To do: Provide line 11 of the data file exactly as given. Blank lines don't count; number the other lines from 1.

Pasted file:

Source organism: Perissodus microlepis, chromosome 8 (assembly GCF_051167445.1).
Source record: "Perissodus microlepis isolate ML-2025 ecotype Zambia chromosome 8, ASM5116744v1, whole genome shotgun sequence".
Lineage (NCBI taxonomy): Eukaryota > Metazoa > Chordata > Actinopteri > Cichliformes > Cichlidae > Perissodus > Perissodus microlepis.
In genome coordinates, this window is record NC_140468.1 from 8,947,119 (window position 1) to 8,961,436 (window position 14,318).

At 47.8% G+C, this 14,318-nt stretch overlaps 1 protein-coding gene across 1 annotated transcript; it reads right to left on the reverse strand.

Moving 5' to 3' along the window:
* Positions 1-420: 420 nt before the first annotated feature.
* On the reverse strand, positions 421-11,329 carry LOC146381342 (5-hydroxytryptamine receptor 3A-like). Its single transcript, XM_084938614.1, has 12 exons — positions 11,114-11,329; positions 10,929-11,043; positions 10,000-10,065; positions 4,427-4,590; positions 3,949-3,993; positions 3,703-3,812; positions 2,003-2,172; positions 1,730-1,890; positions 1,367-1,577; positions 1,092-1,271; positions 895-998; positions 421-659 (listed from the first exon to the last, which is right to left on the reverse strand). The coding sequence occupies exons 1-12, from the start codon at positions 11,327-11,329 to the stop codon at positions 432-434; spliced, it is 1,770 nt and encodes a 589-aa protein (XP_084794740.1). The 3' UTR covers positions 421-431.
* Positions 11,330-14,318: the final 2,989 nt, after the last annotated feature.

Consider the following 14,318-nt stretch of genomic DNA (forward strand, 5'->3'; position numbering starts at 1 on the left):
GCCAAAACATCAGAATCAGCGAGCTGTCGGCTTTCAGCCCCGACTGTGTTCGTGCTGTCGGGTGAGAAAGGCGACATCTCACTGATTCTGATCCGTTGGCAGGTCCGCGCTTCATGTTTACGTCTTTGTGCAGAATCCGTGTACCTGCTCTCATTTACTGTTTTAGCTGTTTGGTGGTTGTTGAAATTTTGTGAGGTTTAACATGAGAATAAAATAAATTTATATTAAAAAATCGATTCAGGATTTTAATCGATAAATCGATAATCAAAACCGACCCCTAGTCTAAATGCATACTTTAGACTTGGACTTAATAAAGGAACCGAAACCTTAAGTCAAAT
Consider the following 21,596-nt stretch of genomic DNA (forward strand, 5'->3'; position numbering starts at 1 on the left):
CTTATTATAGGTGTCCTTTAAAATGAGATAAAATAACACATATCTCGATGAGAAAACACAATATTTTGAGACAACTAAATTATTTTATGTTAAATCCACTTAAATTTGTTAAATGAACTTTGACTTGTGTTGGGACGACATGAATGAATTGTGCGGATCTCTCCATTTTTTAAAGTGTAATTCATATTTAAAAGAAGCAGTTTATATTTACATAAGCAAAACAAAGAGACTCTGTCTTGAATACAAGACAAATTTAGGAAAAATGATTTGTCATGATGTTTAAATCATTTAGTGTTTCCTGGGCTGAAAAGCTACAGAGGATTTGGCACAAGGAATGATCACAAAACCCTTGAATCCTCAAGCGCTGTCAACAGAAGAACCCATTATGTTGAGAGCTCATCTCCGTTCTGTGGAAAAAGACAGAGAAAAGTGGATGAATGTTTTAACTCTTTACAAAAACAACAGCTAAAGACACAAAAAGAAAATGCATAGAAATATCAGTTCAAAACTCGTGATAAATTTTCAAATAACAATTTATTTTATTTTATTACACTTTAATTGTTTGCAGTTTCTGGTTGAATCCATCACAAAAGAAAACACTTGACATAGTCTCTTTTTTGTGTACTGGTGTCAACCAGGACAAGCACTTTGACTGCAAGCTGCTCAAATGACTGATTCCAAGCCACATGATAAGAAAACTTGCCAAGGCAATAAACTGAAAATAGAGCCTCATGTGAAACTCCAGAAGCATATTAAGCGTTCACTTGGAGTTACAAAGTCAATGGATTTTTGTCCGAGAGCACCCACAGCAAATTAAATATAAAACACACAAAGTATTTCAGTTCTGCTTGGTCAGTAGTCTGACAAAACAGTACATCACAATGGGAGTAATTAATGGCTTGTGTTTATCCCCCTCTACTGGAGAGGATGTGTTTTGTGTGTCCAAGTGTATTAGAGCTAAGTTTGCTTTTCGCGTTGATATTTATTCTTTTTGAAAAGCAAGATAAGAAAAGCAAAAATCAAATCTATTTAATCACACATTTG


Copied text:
GCCAAAACATCAGAATCAGCGAGCTGTCGGCTTTCAGCCCCGACTGTGTTCGTGCTGTCGGGTGAGAAAGGCGACATCTCACTGATTCTGATCCGTTGGCAGGTCCGCGCTTCATGTTTACGTCTTTGTGCAGAATCCGTGTACCTGCTCTCATTTACTGTTTTAGCTGTTTGGTGGTTGTTGAAATTTTGTGAGGTTTAACATGAGAATAAAATAAATTTATATTAAAAAATCGATTCAGGATTTTAATCGATAAATCGATAATCAAAACCGACCCCTAGTCTAAATGCATACTTTAGACTTGGACTTAATAAAGGAACCGAAACCTTAAGTCAAAT